The National Data Center and the Federal Information Network: A Paradox
AbstractTechnological advancement and increasing data collection activities compelled the call for a National Data Center in 1965. Theoretically, the Center would increase efficiency and diminish costs, as the inefficiencies of information transfer between agencies and organizations steadily rose. However, a firestorm of criticism met the proposal from a number of sectors due to a perceived lack of privacy concerns, which eventually spelled the Center's demise. The destruction of an explicit locale for data storage and retrieval, however, catalyzed the formation of numerous implicit data centers that jeopardized privacy to a far greater degree than it was originally feared the Center would. The history of the National Data Center's demise and the subsequent construction of implicit data centers consists of a useful case study when considering the proper reaction to perceived privacy concerns regarding new technologies.
How to Cite
CAWLEY, Sean. The National Data Center and the Federal Information Network: A Paradox. Vanderbilt Undergraduate Research Journal, [S.l.], v. 10, oct. 2015. ISSN 1555-788X. Available at: <http://ejournals.library.vanderbilt.edu/ojs/index.php/vurj/article/view/4065>. Date accessed: 16 jan. 2019. doi: https://doi.org/10.15695/vurj.v10i0.4065.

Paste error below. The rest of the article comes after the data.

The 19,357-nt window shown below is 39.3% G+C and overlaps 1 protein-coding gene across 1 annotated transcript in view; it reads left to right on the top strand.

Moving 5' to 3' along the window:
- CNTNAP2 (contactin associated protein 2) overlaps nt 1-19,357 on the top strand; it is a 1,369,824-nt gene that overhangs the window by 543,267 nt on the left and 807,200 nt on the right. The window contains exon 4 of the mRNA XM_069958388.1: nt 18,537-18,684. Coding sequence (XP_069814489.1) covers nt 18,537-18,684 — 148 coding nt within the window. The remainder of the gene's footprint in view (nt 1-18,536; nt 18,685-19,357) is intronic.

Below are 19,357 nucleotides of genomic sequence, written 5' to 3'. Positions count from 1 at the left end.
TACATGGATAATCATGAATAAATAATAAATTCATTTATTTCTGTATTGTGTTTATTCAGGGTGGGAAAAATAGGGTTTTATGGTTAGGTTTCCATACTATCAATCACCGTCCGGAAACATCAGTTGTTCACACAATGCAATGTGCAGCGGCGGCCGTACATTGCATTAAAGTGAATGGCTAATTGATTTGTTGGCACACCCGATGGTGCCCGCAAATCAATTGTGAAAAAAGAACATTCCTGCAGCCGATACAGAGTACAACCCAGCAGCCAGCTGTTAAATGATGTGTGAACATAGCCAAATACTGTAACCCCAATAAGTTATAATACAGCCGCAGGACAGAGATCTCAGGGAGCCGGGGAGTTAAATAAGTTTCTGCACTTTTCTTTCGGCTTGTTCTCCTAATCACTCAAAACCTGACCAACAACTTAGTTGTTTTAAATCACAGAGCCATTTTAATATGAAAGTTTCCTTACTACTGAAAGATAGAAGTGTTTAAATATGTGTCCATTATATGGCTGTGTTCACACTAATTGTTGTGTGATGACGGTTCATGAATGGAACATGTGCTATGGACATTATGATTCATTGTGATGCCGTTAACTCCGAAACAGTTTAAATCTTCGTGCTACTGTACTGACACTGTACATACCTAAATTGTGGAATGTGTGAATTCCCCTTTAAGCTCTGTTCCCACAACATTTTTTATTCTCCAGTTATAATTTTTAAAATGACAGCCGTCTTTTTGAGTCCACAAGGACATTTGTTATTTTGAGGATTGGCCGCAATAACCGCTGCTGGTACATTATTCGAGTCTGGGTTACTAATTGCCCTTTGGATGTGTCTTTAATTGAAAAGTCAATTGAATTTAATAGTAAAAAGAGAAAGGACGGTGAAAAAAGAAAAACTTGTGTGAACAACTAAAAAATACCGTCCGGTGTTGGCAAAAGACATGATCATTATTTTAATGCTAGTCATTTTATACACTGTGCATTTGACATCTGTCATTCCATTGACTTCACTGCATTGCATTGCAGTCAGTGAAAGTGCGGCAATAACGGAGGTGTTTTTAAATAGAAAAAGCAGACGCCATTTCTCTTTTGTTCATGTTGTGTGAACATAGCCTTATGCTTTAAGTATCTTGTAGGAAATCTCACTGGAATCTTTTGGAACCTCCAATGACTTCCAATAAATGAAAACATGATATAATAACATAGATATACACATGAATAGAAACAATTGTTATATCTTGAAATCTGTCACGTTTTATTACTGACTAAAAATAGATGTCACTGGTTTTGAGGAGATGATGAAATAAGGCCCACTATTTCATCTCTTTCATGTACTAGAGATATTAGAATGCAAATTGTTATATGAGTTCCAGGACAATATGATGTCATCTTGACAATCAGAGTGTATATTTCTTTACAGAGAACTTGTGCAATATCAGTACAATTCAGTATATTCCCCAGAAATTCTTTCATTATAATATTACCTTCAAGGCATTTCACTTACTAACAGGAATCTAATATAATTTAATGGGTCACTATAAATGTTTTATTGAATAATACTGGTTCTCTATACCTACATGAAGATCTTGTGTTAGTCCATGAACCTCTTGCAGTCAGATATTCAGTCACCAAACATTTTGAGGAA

Humanities and Social Sciences
Copyright for articles published in this journal is retained by the authors, with first publication rights granted to Vanderbilt Undergraduate Research Journal. By virtue of their appearance in this open access journal, articles are available for wide dissemination at no cost to readers, with proper attribution, in educational and other non-commercial settings. For undergraduates jointly authoring a manuscript with a faculty member, we strongly encourage the student to discuss with the faculty mentor and the Editor if the copyright policy will constrain future publication efforts in professional journals.